This is based in part on what we saw from Uche during OTAs. He was off the ball and at the end of the scrimmage streak as a reckless player, making it look like he did during his Michigan days when he was stalked by the versatile quarterback for then-defense coordinator Don Brown. That prediction also builds on what we heard from both Bill and Steve Belichick earlier this season when they indicated that Uche would be a key piece of the puzzle for defense this year.

I’m also wondering if there might be a small schema change that might affect the use of Uche. We might see a scheme with less separation between the ‘outside’ linebackers (usually a rush to stand at the end of the scrimmage line) and the ‘inside’ linebackers (a few yards behind the scrimmage line). Although seven-man fronts are rare in the NFL today, the Patriots have built even more in a 3-4 defense since 2019. If they move to more 4-3 looks this season, with Matt Godon and Dietrich Wise in Defensive end and three linebackers (or safety lineback hybrids) are out of line, which can allow Uche to play the ball early. The Patriots will still be free to make him on the line in passing situations, while protecting him from having to be a real catalyst in early touchdowns.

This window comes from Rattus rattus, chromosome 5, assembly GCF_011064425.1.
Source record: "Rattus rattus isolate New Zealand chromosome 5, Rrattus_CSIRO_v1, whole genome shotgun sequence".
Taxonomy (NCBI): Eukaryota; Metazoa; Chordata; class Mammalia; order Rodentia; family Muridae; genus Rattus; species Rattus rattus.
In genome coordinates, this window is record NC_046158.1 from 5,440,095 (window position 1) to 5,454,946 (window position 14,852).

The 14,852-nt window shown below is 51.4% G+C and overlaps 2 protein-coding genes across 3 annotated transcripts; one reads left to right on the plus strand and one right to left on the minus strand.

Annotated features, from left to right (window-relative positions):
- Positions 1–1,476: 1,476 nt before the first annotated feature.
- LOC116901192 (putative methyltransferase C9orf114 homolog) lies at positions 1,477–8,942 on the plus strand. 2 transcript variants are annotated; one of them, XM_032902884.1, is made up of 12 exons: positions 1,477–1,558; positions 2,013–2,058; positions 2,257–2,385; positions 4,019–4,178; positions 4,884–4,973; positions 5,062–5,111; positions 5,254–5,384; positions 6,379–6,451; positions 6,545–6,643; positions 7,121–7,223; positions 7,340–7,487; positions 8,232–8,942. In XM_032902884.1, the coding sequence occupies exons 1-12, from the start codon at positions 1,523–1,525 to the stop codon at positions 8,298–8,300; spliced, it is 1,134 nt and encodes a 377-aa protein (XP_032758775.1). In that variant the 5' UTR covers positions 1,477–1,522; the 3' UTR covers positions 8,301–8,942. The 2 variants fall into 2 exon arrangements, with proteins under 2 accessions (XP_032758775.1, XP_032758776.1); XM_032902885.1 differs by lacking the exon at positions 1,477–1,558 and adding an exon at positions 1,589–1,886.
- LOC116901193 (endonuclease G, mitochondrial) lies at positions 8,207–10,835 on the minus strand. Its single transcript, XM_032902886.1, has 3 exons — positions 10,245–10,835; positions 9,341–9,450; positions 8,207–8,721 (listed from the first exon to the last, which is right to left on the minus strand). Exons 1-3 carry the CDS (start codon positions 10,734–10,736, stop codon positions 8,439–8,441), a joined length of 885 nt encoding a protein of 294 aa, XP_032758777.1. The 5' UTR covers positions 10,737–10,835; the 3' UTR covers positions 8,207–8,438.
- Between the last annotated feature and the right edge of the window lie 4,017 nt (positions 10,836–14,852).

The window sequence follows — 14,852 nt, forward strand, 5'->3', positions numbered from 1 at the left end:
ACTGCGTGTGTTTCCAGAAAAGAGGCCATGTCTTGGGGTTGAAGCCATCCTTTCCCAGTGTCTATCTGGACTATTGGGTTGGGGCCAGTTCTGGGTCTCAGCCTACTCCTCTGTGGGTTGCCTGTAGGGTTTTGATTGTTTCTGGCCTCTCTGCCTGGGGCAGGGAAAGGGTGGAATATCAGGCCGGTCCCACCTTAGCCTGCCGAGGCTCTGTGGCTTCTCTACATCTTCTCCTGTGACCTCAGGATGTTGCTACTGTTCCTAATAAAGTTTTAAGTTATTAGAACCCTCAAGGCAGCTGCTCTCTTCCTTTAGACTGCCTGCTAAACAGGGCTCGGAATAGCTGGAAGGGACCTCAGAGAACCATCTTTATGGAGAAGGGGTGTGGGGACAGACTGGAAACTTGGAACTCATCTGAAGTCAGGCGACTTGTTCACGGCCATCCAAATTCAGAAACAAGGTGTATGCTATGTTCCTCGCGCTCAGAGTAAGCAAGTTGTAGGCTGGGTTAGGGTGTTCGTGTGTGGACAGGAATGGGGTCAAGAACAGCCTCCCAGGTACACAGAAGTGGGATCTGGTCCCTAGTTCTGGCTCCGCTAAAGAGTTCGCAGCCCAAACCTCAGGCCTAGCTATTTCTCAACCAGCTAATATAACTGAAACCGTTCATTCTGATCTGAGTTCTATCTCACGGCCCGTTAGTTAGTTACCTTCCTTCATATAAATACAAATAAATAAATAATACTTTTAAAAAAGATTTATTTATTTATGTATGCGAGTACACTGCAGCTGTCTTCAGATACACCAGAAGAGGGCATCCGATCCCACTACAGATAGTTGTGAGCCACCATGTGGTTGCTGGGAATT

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A plan that will roll out Uche in a more diverse way in 2022 — he played 218 of 241 defensive shots on the edge last year, according to Pro Football Focus — could help the Patriots make the most of their 2020 second-round selection.

Jack Jones will win an elementary job

The fourth round of the Arizona state selection saw a bumpy ride from the five-star high school recruiter to Foxboro. He started his career as a hawk at the University of Southern California, then encountered academic problems, landed at a California community college and was arrested for breaking into the Panda Express. He made his way to the Sun Devils and was suspended there by the coaching staff at one point for fighting during training. But he has the quick-moving skills the Patriots love in the position, and he’s shown good ball skills in the spring.

While Jalen Mills and Malcolm Butler may be tagged as candidates to start playing from the outside for Belichick, I think Jones has enough playmaking ability that it’s hard to put him off the field. People within the organization are optimistic about his ability to contribute and contribute early.

Anticipating the reward? You’ll see another rising angle named Jones, Marcus, some shots on the offensive side. His potential there is real.